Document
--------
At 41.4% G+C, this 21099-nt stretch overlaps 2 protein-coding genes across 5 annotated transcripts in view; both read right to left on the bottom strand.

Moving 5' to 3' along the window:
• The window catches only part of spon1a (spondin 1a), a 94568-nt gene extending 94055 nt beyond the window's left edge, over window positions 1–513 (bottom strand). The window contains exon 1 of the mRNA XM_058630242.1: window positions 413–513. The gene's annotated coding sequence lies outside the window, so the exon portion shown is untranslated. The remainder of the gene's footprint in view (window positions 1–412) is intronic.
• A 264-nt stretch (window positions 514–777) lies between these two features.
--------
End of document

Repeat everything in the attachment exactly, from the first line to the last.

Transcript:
At 41.4% G+C, this 21099-nt stretch overlaps 2 protein-coding genes across 5 annotated transcripts in view; both read right to left on the bottom strand.

Moving 5' to 3' along the window:
• The window catches only part of spon1a (spondin 1a), a 94568-nt gene extending 94055 nt beyond the window's left edge, over window positions 1–513 (bottom strand). The window contains exon 1 of the mRNA XM_058630242.1: window positions 413–513. The gene's annotated coding sequence lies outside the window, so the exon portion shown is untranslated. The remainder of the gene's footprint in view (window positions 1–412) is intronic.
• A 264-nt stretch (window positions 514–777) lies between these two features.